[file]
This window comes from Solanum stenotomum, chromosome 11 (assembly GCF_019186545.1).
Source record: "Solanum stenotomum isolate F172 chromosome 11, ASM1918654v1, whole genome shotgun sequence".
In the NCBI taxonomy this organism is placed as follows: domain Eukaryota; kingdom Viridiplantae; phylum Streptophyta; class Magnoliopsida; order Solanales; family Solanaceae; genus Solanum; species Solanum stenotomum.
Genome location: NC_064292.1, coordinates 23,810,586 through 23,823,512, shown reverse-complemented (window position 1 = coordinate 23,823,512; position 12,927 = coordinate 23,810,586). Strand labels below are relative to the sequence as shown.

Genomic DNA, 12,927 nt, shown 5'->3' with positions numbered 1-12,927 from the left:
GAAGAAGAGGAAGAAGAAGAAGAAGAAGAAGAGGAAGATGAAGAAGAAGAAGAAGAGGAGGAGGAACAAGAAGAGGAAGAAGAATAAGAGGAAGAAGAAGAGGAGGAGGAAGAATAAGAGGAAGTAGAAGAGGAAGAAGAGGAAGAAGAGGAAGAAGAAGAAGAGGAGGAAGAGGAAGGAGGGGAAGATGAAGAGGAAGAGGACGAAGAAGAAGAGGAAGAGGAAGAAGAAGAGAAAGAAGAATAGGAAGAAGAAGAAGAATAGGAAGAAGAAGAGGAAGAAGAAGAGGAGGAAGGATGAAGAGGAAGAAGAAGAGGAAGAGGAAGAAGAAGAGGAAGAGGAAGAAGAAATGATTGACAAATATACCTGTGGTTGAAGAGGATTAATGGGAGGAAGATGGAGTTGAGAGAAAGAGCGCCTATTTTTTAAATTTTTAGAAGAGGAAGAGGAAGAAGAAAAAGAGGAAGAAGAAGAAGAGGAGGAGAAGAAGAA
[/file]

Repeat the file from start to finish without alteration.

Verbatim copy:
This window comes from Solanum stenotomum, chromosome 11 (assembly GCF_019186545.1).
Source record: "Solanum stenotomum isolate F172 chromosome 11, ASM1918654v1, whole genome shotgun sequence".
In the NCBI taxonomy this organism is placed as follows: domain Eukaryota; kingdom Viridiplantae; phylum Streptophyta; class Magnoliopsida; order Solanales; family Solanaceae; genus Solanum; species Solanum stenotomum.
Genome location: NC_064292.1, coordinates 23,810,586 through 23,823,512, shown reverse-complemented (window position 1 = coordinate 23,823,512; position 12,927 = coordinate 23,810,586). Strand labels below are relative to the sequence as shown.

Genomic DNA, 12,927 nt, shown 5'->3' with positions numbered 1-12,927 from the left:
GAAGAAGAGGAAGAAGAAGAAGAAGAAGAAGAGGAAGATGAAGAAGAAGAAGAAGAGGAGGAGGAACAAGAAGAGGAAGAAGAATAAGAGGAAGAAGAAGAGGAGGAGGAAGAATAAGAGGAAGTAGAAGAGGAAGAAGAGGAAGAAGAGGAAGAAGAAGAAGAGGAGGAAGAGGAAGGAGGGGAAGATGAAGAGGAAGAGGACGAAGAAGAAGAGGAAGAGGAAGAAGAAGAGAAAGAAGAATAGGAAGAAGAAGAAGAATAGGAAGAAGAAGAGGAAGAAGAAGAGGAGGAAGGATGAAGAGGAAGAAGAAGAGGAAGAGGAAGAAGAAGAGGAAGAGGAAGAAGAAATGATTGACAAATATACCTGTGGTTGAAGAGGATTAATGGGAGGAAGATGGAGTTGAGAGAAAGAGCGCCTATTTTTTAAATTTTTAGAAGAGGAAGAGGAAGAAGAAAAAGAGGAAGAAGAAGAAGAGGAGGAGAAGAAGAA